X-linked myotubular myopathy (XLMTM) is a disease found in humans that causes severe muscle weakness and death by respiratory failure typically by the age of 2. The disease results from a single malfunctioning gene MTM1.

In this study researchers from the UW Medicine Institute for Stem Cell and Regenerative Medicine tested the effectiveness and safety of their gene therapy in dogs with a mutation in the canine version of MTM1 (cMTM1).

The scientists used a single injection that contained a viral vector carrying a replacement copy of cMTM1. The injection was administered when the dogs were 10 weeks old and showing symptoms of the disease.

The researchers then assessed the health of the dogs, as well as expression of the replacement gene. They found that the gene was expressed in all the dogs’ muscle tissue and that the dogs showed significant improvement. After one year the treated dogs were indistinguishable from normal dogs.

“This regenerative technology allowed dogs that otherwise would have perished to complete restoration of normal health,” said Dr. Martin K. “Casey” Childers, UW Medicine researcher and physician. Childers is a professor of rehabilitation medicine at the University of Washington School of Medicine and co-director of the Institute for Stem Cell and Regenerative Medicine.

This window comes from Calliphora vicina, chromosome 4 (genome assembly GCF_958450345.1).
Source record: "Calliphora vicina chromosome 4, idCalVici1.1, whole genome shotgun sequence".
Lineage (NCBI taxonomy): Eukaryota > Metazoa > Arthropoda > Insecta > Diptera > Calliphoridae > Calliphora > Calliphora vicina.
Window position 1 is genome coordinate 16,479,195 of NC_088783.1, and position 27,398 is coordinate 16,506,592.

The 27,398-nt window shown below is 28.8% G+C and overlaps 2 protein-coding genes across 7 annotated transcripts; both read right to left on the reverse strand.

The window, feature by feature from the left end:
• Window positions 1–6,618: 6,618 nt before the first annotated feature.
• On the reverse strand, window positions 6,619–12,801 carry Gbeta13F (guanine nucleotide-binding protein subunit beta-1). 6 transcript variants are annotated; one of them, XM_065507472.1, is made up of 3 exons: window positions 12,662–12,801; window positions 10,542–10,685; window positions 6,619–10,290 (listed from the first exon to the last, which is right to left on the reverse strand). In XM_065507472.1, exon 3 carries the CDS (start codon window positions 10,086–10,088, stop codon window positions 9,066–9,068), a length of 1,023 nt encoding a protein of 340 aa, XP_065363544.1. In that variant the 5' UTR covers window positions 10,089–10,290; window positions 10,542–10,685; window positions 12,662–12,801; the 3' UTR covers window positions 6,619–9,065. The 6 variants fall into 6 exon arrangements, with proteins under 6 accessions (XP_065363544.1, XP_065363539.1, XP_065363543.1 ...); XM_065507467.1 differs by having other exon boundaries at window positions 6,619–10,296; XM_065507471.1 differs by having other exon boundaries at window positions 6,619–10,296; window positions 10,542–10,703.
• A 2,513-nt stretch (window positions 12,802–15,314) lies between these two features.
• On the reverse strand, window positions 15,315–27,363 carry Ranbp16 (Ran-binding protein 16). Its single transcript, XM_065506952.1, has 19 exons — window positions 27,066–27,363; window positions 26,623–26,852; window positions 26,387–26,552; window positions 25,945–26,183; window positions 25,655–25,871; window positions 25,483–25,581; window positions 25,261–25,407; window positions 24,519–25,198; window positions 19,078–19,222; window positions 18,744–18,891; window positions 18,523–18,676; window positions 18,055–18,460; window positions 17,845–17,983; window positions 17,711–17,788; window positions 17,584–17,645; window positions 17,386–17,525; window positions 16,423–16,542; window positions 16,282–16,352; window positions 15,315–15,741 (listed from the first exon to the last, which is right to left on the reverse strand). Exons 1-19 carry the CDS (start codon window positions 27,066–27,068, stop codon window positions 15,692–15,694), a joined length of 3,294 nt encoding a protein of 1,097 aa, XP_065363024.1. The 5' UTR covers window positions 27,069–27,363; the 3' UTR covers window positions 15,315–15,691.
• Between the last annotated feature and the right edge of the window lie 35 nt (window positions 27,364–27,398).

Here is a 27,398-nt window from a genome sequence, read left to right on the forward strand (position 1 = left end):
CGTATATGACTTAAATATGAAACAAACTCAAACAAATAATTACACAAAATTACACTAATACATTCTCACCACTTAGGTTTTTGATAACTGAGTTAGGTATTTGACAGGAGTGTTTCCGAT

What does this mean for future gene therapy?

Well this is a great result for the viral vector they used. Traditionally there have been four key problems in attempting gene therapy:

  1. Expression: The gene has to be expressed in all the affected tissue and not expressed in other tissues.
  2. Stability: The gene has to remain stable in the affected tissue for a long period of time.
  3. Cancer: The insertion of the gene must not damage the patient’s DNA as this could lead to cancer.
  4. Immune response: The immune response to viral and plasmid vectors must not significantly reduce their effectiveness.

The vector used in this study was called an adeno-associated virus (AAV). These are a type of virus that infect human cells without causing any disease and causing only a limited immune response. The viruses are able to infect all types of cells and can remain in the cells for the life span of the cell. Crucially, this viral vector has been modified so that it does not insert itself into the genome which means that the risk of cancer from the treatment is very low. It is worth bearing in mind that muscle cells have some advantages for gene therapy as they are long lived and have multiple nuclei which likely also contributed to the success of this treatment.

AAVs show a lot of promise as vectors and have currently been used in 173 clinical trials with promising results for a number of diseases.

This study demonstrates the effectiveness of using AAV gene therapy as a treatment for human X-linked myotubular myopathy which may now go on to clinical trial.